Don’t trash it, play it

Musician Gil Bohadana creates a special kind of harmony with instruments in which even a Kassam can produce a hit of the positive kind.

Gil Bohadana 521 (photo credit: Courtesy)
Gil Bohadana 521
(photo credit: Courtesy)
There are musical instruments with a pedigree, like a Stradivarius violin and a Steinway piano. And there are those like Gil Bohadana plays – which are garbage.
If ever you needed proof that one man’s trash is another man’s treasure, Bohadana is the person to go to. As part of Bohadana’s Groovy Junkyard Project, he collects all sorts of discarded items and turns them into instruments.
It hits the right note in an age in which recycling and saving the environment combine with world music.
I recently got a glimpse of Bohadana’s considerable talents at a short performance at the Jerusalem Bird Observatory – a show in which improvisation and imagination struck a chord.
Among the instruments Bohadana plays – or plays with – are gas cylinders with carefully prepared “tongues” cut out, each one creating a different note. “It’s my ‘All that gas’ piece,” quips Bohadana.
Another unusual instrument, with particularly humble origins, is constructed from old sewage pipes. He strikes the openings with rubber flipflops to create music that he dedicates to Israeli bureaucracy with a Hebrew title Betzinorot hamekubalim – “through the regular channels.”
When Bohadana talks of having something “in the pipeline,” you immediately wonder what material the pipe is made from. The water sprinkler turned PVC flute based on the Indian bansuri, the metal parts of windscreen wipers that become an African kalimba (or thumb piano), the Australian lager-phone, combining beer bottle tops with an old broomstick – these are only some of the instruments Bohadana uses to create harmony of both the musical and the philosophical type. One of his drums, for instance, is the drum of a washing machine doing the sort of cycle that exists only on his musical program.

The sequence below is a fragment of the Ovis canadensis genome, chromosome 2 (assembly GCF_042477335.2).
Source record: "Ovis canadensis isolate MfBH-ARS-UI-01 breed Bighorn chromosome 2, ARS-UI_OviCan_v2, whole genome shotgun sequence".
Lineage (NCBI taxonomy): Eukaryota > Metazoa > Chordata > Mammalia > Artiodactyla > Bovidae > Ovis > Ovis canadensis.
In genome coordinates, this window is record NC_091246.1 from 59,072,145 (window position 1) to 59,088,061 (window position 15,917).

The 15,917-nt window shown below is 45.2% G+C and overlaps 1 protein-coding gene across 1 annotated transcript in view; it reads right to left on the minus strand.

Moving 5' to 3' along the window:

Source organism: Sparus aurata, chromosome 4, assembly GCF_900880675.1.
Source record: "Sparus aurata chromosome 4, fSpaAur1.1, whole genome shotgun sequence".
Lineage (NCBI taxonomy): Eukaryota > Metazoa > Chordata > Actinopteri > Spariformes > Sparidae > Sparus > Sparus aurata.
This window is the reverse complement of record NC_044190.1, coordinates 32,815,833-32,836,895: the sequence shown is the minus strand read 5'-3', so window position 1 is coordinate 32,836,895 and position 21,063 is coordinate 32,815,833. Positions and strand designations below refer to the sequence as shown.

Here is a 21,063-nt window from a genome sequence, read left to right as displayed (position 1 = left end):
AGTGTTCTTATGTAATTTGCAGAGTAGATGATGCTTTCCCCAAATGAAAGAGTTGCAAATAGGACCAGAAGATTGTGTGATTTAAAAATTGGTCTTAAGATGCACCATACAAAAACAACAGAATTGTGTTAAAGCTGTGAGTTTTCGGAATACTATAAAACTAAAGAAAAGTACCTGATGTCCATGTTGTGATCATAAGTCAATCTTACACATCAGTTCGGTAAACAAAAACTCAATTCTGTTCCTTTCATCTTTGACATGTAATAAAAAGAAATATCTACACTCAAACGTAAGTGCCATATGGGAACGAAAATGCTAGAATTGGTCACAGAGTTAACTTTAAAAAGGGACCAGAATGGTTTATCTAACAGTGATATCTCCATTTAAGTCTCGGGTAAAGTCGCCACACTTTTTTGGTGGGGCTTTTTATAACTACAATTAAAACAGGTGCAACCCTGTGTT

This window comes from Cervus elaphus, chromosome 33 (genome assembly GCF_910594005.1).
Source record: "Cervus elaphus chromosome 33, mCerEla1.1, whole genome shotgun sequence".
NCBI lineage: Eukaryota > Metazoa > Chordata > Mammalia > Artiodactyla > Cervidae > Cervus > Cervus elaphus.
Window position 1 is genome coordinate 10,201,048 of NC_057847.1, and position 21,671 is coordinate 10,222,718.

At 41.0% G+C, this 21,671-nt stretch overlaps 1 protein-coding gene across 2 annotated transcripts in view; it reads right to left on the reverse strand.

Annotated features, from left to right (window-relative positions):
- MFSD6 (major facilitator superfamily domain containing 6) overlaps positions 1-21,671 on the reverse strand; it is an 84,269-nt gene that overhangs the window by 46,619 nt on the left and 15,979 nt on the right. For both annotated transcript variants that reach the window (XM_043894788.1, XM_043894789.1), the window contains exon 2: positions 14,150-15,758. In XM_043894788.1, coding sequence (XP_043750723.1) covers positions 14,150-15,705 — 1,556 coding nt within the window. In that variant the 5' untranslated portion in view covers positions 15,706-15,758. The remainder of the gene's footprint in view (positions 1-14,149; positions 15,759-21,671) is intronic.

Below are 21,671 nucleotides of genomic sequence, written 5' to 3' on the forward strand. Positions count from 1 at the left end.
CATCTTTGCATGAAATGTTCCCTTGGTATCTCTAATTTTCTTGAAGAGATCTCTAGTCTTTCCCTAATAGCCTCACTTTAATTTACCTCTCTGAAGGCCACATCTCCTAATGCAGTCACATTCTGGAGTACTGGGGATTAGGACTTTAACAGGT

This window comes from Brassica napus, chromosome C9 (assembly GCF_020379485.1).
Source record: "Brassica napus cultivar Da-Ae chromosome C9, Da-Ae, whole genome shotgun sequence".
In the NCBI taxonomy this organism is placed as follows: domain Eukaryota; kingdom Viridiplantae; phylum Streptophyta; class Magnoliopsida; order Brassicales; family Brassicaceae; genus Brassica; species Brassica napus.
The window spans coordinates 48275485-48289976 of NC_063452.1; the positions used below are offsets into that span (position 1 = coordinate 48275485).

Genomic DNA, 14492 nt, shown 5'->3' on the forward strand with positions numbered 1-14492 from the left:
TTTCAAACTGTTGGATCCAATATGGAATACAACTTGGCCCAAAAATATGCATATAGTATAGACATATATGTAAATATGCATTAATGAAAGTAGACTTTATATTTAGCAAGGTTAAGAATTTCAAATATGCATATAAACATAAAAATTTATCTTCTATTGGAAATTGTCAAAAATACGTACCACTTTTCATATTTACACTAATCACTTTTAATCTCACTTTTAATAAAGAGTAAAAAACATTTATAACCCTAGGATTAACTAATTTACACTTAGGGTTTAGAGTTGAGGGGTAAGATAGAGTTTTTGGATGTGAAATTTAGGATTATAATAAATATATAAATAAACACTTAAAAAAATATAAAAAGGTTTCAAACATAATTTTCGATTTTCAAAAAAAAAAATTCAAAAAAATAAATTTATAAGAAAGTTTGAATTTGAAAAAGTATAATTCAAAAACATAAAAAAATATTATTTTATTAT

Bohadana, 46, is a member of Kibbutz Yasur in Galilee, where he runs other musical enterprises with his wife, Hagit (“She’s a real musician,” he says).
He has always been involved in music, playing various wind instruments – including recorder, clarinet and saxophone – as a child and in a youth orchestra. After military service, Bohadana traveled abroad extensively and was exposed to many different sounds and instruments.
On his return, he began trying to recreate them with what he could find locally – very locally; literally in his backyard or the garbage.
His ideas come from, well, anywhere. “In the Far East, in Vietnam and Cambodia, for instance, I saw instruments made out of bamboo, which I wanted to recreate; but apart from the fact that bamboo is not readily found in Israel, it’s also not suited to our climate, hence the idea of the plastic sewage pipes and sprinklers,” he explains.
Imagination does not hamper his work, but there are practicalities to consider: “I made the pipes so they could be folded down and fit into the trunk of my car.”